Being selective with the people we let into our life it’s the first gift you can give to yourself. People making you feel small or needy will never evolve, and for that reason they will never allow you to grow. We are more mindful about the influences that children are exposed to than we are about our own circle of influence, but in reality we are just as vulnerable. Once we trust someone, we unfortunately can easily allow them to override our views.
When was the last time you sacrificed your way of being to please others? It might be when you decided to change your hairstyle for someone else, to gain or lose weight, to grow into a certain passion just so you can fit in. Whatever it might, we often are not aware of how fragile we truly are. Although change and influence can work for the best, it has to come from a place of growth instead of the opposite.
What long-lasting change would you like to see in yourself? Write it down on the board. Then plan. What would it take? How would that make you feel? Is it worth it?
Cultures in which status differences are seen as the doom of relationships embrace a fixed way of thinking. The belief that two people from different backgrounds, with different education and wealth cannot mix might sound archaic, but it’s still present. It might not be as obviously exposed, but remarks such as – what if he or she gets jealous, what if you have to give up your career or all your hard work? What if you need to stop growing? These are all questions that show a fixed mindset projected on others.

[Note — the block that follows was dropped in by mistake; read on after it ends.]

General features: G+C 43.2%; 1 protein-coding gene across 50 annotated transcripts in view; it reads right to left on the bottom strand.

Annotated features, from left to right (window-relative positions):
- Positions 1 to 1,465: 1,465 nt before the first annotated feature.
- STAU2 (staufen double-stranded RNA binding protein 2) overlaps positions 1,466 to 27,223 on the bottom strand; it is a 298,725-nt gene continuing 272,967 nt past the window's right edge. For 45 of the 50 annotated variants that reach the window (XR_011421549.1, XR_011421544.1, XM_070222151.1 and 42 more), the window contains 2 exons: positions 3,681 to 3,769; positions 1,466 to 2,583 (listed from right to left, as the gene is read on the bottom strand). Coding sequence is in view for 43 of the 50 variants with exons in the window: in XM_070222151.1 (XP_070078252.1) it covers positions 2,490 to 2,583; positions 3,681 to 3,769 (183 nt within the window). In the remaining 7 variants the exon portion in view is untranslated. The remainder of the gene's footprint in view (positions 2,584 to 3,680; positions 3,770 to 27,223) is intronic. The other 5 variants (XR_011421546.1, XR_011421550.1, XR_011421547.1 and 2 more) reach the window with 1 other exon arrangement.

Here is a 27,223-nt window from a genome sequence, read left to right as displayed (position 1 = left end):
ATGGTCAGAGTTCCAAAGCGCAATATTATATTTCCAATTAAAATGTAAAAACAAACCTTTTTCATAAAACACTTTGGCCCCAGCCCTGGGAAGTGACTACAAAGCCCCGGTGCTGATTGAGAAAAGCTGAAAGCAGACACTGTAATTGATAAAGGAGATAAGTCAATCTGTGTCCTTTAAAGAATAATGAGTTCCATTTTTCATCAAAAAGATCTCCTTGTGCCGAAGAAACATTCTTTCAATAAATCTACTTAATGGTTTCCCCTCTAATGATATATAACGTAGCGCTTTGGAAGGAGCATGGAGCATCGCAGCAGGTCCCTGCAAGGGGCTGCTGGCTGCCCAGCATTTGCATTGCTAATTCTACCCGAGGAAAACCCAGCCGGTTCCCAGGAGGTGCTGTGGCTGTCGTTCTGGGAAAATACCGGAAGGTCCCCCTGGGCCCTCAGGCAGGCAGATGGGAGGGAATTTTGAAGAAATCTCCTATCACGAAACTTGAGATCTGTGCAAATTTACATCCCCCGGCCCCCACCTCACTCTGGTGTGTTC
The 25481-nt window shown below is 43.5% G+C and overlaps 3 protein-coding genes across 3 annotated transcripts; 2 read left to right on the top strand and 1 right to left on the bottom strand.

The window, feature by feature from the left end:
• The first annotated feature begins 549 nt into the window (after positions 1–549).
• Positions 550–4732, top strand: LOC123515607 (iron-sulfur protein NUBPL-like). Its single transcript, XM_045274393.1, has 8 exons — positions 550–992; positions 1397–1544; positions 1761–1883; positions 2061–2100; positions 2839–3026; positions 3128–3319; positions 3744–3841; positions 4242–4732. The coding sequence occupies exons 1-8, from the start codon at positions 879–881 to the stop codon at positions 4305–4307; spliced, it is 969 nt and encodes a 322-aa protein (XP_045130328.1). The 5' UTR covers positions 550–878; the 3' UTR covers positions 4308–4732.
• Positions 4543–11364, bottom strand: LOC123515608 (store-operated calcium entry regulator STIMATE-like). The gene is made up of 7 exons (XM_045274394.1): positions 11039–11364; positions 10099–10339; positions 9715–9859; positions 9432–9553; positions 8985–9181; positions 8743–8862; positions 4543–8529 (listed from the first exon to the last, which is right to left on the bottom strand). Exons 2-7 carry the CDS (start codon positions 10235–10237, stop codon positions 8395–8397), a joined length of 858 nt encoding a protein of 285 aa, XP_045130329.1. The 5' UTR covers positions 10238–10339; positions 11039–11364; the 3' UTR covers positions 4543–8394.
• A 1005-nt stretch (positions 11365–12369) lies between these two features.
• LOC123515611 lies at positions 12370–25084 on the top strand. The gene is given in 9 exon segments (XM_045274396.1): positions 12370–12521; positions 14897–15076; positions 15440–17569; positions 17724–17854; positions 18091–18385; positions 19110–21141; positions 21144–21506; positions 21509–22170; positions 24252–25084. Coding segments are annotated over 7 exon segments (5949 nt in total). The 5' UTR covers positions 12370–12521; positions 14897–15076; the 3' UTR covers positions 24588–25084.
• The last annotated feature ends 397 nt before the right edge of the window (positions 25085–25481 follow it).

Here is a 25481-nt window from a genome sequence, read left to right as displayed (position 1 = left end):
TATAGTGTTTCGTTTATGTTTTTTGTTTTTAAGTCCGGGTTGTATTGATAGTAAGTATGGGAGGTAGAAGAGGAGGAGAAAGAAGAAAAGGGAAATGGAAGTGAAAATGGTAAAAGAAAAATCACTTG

Self-growth is a personal experience. Those around us can decide to join us, put us down or observe us from a distance. It might be challenging pushing forward and connecting with other people that we resonate with at a different level, but it is often necessary. We shouldn’t shy away from putting our own self-growth first and other people’s feelings about how we live our life second.